The awards are part of a $15 billion investment strategy aimed at positioning the US as the world leader in clean energy research and development.
“Advancing the development of clean coal technologies is an important part of President Obama’s strategy to develop every source of American energy and ensure the United States leads the world in the global clean energy race and continues to take advantage of domestic resources here at home,” US Energy Secretary Steven Chu said.
“These university research projects will help build on extensive progressive made by this administration to promote innovative technologies that help make coal-fired energy cleaner and more cost-competitive, while training the next generation of scientists and engineers in cutting-edge clean coal technologies.”
The government said the research grants show a growing momentum for CCS in the US, citing CPS Energy of San Antonio’s purchase of low-carbon power from a CCS plant earlier this year and the upcoming Texas Clean Energy coal plant scheduled to fire up in 2015.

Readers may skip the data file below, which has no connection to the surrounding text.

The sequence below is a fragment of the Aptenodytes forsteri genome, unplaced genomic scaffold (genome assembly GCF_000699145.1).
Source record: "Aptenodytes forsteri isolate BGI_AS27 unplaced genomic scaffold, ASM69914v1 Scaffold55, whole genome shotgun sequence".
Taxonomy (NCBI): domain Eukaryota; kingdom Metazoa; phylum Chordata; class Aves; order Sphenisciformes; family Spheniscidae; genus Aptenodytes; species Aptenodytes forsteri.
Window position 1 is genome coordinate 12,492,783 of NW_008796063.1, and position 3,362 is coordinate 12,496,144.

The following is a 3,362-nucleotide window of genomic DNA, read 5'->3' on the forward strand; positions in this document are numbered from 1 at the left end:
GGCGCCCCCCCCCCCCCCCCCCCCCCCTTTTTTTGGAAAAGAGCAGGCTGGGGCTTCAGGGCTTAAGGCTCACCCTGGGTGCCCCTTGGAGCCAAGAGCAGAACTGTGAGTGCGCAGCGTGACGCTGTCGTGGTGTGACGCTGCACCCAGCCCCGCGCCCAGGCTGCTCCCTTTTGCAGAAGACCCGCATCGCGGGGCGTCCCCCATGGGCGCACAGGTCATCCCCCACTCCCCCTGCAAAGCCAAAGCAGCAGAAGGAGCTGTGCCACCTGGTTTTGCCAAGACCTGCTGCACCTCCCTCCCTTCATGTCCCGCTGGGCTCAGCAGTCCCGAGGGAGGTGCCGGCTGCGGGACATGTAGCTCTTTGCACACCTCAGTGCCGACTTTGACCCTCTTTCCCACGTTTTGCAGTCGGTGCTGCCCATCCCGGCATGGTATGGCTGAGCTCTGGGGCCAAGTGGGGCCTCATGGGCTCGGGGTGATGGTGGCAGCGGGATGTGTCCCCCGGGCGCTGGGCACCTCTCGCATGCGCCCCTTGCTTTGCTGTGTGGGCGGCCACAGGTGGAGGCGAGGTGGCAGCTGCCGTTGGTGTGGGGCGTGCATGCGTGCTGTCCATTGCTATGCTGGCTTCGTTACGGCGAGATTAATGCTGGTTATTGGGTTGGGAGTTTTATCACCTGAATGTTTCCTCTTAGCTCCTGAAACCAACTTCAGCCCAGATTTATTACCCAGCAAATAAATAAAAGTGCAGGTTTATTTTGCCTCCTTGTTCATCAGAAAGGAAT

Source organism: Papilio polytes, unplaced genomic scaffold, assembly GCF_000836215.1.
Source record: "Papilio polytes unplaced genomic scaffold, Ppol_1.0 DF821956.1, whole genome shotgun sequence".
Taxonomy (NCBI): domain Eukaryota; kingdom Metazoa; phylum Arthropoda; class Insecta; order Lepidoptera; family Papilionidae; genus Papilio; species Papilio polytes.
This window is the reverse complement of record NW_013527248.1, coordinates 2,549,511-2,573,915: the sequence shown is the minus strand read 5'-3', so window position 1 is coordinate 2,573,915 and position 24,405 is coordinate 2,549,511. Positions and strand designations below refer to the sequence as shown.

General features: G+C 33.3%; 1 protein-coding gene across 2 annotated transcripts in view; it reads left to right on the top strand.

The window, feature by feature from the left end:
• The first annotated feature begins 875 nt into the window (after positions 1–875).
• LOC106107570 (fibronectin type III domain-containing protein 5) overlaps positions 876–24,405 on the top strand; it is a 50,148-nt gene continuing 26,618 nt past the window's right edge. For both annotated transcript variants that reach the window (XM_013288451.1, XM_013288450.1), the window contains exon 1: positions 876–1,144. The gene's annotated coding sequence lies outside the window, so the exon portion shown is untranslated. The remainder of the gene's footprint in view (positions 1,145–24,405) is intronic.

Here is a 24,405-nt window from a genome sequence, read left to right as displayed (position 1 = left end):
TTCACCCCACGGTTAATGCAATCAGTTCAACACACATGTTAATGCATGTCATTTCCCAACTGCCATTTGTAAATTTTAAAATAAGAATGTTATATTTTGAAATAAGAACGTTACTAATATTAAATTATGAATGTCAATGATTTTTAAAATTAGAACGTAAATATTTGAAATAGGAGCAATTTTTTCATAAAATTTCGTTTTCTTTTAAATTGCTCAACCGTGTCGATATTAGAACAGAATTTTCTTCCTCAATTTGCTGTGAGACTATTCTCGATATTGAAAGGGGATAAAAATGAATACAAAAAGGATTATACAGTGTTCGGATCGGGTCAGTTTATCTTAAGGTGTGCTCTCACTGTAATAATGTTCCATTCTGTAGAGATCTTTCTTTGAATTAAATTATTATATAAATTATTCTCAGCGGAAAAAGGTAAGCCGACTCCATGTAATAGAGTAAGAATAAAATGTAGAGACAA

Projects funded by the awards are intended to focus on the development of high-temperature, high-pressure corrosion-resistant alloys, protective coatings and structural materials for advanced coal-fired power plants and gas turbines.
Research projects will also develop new processes and computational design methods to develop these materials, improve efficiency and reduce the costs of cleaner power generation systems.
The following universities will receive $300,000 each under the program:
Brown University (Providence, RI)
Dartmouth College (Hanover, NH)
Indiana University, in partnership with Purdue University and Praxair Surface Technologies (Indianapolis, IN)
Ohio State University (Columbus, OH)
Southern Illinois University (Carbondale, IL)
Texas Engineering Experiment Station (College Station, TX)
University of North Texas (Denton, TX), in partnership with University of Idaho (Moscow, ID)
University of Tennessee (Knoxville, TN)
University of Toledo (Toledo, OH)